A copyright decision from the Supreme Court of Canada and
further proposed legislative changes are highlighted in this review
of Canadian copyright law in 2013.
Cinar Corporation v. Robinson, 2013 SCC 73
In December 2013, the Supreme Court of Canada released its
decision in Cinar Corporation v. Robinson, another decision from
the Court of significant import for Canadian copyright law.
The artist and plaintiff, Claude Robinson, sued Cinar
Corporation with respect to a children's television show
released by it named Robinson Sucroë. The show bore
significant similarities to a children's television show that
Mr. Robinson had conceived called "The Adventures of Robinson
Cinar Corporation was among those to whom Mr. Robinson had
unsuccessfully pitched his ideas and disclosed his characters,
storyboards, scripts, synopses and promotional materials in the mid
to late 1980s while attempting to attract interest in his ideas.
The first episode of Cinar Corporation's show, Robinson
Sucroë, aired in 1995, stunning Mr. Robinson and eventually
giving rise to the litigation.
Cinar Corporation argued that its show did not incorporate a
substantial part of the portions of Mr. Robinson's work it
considered capable of attracting copyright protection. It argued
for an "abstraction-filtration-comparison" approach to
infringement similar to that used by U.S. courts to assess the
issue of substantial copying in the context of computer software
While not excluding the possibility that such an approach could
be useful in some circumstances, the Supreme Court of Canada ruled
that Canadian courts should generally continue to adopt a
"qualitative and holistic" approach to assessing
substantiality. Using this approach, the trial judge's findings
of infringement were affirmed by the Supreme Court.
The Supreme Court also upheld the trial judge's decision to
give weight to evidence tendered at trial by a semiologist (one who
studies symbols and how they convey meaning). The expert's
evidence was that latent similarities existed between the two works
which helped establish a greater degree of similarity than might at
first be apparent. The trial judge faced the difficult task
of comparing a sprawling unrealized submission for a television
show to a finished product that had aired on television. These were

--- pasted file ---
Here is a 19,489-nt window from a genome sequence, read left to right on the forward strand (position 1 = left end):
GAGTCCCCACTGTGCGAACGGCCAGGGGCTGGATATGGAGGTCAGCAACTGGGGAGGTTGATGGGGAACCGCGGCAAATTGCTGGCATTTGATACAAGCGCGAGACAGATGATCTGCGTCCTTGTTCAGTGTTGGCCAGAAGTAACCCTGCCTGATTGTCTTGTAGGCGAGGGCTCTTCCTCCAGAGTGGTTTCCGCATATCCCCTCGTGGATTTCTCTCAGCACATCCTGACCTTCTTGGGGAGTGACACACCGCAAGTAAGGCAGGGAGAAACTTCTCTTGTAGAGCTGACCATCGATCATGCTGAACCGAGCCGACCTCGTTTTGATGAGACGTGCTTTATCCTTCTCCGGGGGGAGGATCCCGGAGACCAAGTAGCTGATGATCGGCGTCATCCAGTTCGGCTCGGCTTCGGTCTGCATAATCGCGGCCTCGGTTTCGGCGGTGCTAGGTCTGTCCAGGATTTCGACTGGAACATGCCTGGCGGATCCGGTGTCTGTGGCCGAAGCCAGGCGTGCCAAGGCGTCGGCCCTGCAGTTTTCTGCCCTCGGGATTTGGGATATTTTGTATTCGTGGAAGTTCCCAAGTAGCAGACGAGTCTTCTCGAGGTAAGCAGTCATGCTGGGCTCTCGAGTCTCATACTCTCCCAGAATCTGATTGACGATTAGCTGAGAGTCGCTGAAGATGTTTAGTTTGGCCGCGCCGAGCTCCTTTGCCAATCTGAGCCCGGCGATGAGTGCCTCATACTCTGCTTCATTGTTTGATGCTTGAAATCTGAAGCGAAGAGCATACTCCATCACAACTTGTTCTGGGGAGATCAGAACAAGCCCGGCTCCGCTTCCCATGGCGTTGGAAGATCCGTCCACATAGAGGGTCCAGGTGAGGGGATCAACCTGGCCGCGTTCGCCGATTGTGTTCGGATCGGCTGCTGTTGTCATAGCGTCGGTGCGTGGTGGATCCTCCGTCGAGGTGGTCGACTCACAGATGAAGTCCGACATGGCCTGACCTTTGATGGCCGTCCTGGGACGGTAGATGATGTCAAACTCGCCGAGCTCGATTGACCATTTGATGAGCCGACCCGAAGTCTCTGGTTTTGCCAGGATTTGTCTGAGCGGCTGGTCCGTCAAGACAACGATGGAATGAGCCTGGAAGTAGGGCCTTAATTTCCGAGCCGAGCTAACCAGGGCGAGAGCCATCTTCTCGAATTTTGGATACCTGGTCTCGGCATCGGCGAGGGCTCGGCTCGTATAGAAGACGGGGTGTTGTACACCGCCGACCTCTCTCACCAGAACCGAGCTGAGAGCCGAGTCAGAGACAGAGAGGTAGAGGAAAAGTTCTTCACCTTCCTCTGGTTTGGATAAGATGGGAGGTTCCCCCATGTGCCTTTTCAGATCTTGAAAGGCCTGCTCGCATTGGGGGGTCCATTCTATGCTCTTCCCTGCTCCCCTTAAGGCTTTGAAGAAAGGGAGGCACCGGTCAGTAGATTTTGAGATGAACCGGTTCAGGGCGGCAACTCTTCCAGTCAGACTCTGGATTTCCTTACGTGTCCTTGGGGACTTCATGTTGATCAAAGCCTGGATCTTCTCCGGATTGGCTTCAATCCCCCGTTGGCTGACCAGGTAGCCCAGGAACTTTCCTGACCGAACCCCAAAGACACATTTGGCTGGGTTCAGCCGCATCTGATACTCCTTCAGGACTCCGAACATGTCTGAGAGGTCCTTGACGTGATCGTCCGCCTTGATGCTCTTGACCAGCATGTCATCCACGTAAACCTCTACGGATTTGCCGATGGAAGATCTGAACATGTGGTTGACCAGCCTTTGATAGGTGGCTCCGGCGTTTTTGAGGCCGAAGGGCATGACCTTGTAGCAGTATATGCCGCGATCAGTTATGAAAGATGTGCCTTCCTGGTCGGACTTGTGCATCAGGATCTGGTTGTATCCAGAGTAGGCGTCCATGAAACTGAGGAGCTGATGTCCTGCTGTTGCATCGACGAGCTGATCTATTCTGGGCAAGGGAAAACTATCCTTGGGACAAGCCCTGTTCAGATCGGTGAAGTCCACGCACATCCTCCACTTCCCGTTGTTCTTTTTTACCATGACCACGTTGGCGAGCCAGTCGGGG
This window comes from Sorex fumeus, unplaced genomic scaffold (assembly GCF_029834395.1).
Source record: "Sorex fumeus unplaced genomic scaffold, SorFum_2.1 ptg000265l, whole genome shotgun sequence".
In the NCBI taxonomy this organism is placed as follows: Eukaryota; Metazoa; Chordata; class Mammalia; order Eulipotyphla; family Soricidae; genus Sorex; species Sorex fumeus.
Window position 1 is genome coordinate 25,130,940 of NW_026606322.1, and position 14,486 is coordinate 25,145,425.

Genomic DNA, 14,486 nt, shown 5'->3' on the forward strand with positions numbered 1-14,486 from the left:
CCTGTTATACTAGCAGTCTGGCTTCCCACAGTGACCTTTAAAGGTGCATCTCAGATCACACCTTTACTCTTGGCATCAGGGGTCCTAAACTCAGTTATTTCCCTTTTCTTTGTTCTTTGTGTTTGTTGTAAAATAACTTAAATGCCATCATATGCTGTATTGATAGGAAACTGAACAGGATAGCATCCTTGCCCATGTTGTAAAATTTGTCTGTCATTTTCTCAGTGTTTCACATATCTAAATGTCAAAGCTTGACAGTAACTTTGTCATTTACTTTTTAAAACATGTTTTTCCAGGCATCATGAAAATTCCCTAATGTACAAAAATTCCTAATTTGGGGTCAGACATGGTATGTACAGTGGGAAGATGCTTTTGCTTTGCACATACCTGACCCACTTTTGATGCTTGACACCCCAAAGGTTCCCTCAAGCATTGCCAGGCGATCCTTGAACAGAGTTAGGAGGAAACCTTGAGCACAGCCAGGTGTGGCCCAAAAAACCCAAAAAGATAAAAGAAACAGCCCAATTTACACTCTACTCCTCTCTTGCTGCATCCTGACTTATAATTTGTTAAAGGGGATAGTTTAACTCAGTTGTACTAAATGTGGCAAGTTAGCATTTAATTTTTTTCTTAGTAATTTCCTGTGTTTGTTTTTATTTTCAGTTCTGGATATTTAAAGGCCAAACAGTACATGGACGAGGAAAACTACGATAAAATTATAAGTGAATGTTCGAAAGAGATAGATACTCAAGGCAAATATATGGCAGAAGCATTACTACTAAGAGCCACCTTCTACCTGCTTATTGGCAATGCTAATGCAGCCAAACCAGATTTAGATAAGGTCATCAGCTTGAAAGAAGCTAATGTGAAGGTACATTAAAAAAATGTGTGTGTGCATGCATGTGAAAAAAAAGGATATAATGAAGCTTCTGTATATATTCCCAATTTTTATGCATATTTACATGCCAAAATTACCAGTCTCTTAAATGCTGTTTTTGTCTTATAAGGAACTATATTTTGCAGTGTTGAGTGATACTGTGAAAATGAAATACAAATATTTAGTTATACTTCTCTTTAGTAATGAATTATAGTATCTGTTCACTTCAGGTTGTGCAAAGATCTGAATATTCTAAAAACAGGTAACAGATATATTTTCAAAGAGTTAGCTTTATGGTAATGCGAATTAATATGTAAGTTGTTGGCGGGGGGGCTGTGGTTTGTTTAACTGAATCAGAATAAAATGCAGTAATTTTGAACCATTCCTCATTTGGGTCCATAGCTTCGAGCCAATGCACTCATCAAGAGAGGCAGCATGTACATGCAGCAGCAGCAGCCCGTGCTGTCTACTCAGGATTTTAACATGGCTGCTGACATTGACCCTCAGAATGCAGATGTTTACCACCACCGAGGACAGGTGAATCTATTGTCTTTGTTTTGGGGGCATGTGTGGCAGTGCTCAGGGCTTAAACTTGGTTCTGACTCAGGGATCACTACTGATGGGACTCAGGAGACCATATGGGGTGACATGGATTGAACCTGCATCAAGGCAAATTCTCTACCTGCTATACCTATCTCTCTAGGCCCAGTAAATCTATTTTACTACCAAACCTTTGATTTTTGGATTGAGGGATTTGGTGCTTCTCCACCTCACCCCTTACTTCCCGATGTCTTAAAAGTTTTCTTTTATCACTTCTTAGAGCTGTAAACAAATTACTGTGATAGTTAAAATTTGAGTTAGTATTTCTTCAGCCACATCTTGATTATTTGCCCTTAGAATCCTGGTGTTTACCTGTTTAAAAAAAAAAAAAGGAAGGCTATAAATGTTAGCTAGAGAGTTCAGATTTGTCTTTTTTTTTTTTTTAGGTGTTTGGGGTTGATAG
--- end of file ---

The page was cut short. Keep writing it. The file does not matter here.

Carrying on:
not works easily compared side-by-side. The expert evidence was
held to be useful and thus necessary.
Bill C-8: Combating Counterfeit Products Act
When Parliament reconvened after prorogation, it reintroduced
the Combating Counterfeit Products Act as Bill C-81 and
the perception has been that its progress is being
With respect to copyright, the Bill would increase
criminalization of copyright infringement, as well as provide new
and greater powers for Canadian border officials to detain
suspected infringing and counterfeit goods, and to share
information relating to these goods with particular rights
Third reading of the Bill is expected shortly.
Manitoba v. Canadian Copyright Licensing Agency, 2013 FCA
In this decision, the Federal Court of Appeal confirmed that the
Crown is bound by the Copyright Act and is not immune to copyright
tariffs set in accordance with the Act. In reaching these
conclusions, the Court of Appeal considered the structure of the
Act, its legislative history and its evolution.
Notice-and-Notice System for ISPs
The Copyright Modernization Act,2 which implemented a
wave of changes to Canadian copyright law in 2012, also proposed to
reduce ISP exposure to liability for copyright infringement
committed by their customers via a "notice-and-notice"
regime. The proposed regime was not proclaimed into force in 2012
with the rest of the modernization amendments, but was held back
pending drafting of accompanying regulations after a consultation
process with stakeholders.
It is anticipated that the regime and regulations will likely be
proclaimed into force in 2014.
1 Bill C-8, An Act to amend the Copyright Act and the
Trade-marks Act and to make consequential amendments to other Acts,
2nd Sess, 41st Parl, 2013.
2 Copyright Modernization Act, SC 2012, c.20.
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